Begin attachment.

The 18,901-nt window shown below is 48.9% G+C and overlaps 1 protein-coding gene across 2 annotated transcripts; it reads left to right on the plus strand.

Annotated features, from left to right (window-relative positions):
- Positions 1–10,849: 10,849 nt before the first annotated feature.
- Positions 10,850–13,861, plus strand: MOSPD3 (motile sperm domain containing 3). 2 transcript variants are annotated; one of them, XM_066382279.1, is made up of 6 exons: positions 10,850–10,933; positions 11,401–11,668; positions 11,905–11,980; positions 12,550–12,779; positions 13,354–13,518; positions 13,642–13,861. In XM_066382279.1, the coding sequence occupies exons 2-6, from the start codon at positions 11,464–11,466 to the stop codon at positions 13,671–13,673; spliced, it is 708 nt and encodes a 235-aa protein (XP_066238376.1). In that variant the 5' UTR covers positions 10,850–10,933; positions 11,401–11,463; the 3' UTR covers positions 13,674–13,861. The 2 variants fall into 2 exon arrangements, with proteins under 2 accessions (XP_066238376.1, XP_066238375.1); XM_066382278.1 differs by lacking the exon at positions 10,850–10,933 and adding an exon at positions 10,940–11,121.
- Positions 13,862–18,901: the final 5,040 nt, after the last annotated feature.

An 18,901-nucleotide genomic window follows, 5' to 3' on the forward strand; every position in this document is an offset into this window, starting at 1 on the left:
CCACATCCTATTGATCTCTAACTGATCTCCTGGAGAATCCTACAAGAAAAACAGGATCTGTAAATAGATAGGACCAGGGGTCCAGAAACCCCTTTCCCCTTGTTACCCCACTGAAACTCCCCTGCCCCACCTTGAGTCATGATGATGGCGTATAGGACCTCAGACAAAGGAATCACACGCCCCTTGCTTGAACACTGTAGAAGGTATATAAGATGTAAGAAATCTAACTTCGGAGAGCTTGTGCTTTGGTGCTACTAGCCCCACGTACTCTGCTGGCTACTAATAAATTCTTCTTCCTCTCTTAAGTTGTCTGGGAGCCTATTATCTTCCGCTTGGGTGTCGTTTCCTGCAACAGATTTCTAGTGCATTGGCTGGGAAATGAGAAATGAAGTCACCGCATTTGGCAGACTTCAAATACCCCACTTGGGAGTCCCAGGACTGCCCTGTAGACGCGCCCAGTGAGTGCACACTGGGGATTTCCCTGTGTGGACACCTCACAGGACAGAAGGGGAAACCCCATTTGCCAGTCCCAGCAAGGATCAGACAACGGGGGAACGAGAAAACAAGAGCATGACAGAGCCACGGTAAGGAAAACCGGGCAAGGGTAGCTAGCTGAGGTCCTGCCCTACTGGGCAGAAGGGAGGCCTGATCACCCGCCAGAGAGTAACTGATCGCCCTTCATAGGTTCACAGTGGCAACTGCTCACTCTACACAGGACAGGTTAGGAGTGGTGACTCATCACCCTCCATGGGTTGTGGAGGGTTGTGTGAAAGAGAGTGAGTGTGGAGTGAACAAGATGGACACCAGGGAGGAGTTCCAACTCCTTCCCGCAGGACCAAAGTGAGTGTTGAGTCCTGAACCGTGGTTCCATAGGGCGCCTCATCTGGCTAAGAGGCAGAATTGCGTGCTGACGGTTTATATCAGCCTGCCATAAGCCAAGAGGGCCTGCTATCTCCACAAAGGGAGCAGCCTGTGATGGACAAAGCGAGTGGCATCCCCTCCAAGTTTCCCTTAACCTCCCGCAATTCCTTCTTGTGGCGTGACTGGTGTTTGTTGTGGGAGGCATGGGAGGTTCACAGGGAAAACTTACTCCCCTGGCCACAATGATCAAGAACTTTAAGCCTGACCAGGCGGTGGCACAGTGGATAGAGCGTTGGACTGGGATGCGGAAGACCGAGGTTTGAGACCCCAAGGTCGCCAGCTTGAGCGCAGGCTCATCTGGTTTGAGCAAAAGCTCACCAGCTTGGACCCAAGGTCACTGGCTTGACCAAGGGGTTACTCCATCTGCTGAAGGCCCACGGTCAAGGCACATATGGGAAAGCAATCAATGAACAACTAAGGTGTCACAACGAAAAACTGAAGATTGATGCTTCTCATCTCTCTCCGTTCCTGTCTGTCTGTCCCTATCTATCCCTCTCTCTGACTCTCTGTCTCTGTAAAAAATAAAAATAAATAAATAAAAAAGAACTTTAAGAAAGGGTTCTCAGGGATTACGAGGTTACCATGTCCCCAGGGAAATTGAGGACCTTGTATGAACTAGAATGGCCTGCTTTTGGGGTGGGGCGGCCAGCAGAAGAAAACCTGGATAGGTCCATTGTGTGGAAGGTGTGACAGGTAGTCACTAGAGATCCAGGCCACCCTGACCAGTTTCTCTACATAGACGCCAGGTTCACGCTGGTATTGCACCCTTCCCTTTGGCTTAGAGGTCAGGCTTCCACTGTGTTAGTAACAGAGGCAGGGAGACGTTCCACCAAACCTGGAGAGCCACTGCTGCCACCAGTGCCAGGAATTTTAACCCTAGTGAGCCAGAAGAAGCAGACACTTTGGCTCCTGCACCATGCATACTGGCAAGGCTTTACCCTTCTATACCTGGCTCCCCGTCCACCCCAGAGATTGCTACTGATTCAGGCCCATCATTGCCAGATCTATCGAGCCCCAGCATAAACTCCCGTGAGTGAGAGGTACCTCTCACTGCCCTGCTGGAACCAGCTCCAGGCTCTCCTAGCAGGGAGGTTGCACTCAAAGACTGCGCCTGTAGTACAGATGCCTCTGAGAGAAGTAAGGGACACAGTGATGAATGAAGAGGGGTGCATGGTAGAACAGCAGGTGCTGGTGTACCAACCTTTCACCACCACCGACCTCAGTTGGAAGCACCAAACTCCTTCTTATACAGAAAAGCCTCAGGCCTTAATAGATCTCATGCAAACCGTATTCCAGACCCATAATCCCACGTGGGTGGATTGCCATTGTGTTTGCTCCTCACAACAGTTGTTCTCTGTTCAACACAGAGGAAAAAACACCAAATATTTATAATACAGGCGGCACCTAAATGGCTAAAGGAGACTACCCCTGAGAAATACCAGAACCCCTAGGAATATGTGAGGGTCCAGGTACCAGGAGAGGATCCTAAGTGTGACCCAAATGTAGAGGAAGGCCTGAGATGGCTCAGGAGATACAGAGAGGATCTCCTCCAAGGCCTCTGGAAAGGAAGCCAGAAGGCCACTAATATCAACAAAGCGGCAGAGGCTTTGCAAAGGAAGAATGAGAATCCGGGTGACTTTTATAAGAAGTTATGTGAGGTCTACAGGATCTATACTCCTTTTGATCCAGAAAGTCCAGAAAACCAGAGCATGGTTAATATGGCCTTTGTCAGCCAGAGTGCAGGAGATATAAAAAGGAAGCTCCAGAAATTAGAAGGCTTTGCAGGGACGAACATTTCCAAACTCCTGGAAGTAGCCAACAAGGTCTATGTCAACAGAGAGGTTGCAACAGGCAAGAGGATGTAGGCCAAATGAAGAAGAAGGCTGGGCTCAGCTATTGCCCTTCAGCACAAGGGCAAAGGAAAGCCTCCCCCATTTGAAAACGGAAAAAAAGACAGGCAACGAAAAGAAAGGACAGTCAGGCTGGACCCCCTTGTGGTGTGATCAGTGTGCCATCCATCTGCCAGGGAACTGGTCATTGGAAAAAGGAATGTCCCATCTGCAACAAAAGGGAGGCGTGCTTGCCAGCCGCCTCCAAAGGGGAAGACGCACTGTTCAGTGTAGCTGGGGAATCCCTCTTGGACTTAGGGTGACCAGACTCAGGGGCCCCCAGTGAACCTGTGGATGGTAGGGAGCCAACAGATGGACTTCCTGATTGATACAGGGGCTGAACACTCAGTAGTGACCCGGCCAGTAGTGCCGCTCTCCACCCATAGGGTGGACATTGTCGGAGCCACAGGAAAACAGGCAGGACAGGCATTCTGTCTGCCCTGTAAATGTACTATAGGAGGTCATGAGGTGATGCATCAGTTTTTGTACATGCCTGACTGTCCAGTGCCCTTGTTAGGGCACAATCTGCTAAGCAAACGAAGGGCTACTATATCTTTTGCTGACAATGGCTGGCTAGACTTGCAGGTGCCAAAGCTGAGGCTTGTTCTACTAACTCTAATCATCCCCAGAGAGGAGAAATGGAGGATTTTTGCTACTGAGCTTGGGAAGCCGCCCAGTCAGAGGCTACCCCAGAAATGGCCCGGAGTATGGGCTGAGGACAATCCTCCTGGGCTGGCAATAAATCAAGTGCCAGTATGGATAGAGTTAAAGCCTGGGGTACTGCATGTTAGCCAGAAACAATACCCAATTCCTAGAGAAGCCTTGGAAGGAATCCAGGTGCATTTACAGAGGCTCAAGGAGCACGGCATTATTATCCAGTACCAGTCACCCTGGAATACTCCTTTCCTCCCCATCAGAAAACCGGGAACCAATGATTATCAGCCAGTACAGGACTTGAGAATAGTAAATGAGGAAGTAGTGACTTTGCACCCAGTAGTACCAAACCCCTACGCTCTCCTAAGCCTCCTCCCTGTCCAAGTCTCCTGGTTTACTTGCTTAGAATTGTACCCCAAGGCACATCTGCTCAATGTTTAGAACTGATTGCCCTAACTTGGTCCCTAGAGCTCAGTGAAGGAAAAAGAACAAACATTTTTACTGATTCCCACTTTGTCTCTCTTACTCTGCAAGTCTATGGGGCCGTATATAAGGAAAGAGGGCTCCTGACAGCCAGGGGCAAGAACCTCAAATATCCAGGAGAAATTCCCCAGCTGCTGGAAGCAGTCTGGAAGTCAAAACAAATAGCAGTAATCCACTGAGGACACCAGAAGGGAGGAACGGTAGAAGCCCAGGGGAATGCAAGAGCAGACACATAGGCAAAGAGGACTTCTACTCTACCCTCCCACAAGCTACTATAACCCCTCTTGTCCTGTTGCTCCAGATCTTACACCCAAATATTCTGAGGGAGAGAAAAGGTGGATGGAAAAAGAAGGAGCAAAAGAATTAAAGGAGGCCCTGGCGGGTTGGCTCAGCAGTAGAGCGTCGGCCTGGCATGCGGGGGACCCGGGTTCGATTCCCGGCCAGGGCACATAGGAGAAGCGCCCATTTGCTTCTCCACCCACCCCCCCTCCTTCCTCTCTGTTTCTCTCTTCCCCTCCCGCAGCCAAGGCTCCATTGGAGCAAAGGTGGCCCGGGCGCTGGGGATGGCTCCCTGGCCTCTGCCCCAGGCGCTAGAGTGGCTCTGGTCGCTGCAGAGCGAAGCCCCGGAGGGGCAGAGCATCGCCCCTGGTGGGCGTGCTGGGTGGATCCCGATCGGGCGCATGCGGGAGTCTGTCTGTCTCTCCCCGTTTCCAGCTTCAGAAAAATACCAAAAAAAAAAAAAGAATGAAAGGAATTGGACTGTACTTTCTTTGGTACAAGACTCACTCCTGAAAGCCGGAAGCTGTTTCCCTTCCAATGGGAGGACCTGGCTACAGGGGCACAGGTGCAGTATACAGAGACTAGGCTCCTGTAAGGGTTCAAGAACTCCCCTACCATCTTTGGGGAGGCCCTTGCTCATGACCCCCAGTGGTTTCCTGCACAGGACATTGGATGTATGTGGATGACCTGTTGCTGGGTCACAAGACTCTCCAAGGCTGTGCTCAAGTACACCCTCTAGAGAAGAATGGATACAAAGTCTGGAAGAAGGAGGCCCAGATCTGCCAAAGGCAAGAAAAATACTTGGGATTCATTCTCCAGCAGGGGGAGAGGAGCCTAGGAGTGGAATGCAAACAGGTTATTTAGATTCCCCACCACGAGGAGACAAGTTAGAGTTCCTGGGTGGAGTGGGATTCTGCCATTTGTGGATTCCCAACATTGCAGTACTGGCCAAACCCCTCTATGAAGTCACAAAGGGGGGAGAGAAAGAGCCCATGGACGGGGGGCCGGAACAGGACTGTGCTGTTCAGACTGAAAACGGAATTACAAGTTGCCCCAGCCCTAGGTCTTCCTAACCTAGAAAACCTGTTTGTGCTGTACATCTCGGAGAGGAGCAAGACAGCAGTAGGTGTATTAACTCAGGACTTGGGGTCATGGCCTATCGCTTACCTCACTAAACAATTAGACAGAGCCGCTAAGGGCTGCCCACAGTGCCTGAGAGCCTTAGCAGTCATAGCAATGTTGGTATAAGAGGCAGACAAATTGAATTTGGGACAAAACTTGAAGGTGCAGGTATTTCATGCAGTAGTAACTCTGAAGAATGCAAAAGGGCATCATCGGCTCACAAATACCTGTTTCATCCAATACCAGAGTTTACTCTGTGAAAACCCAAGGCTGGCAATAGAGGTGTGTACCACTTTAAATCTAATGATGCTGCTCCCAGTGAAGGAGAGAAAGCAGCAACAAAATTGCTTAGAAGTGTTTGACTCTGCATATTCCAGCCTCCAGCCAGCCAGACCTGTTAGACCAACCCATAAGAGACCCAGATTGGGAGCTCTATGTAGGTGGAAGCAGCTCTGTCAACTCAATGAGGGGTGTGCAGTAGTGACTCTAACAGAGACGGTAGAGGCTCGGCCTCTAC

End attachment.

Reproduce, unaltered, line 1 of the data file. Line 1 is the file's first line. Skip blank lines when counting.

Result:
The 18,901-nt window shown below is 48.9% G+C and overlaps 1 protein-coding gene across 2 annotated transcripts; it reads left to right on the plus strand.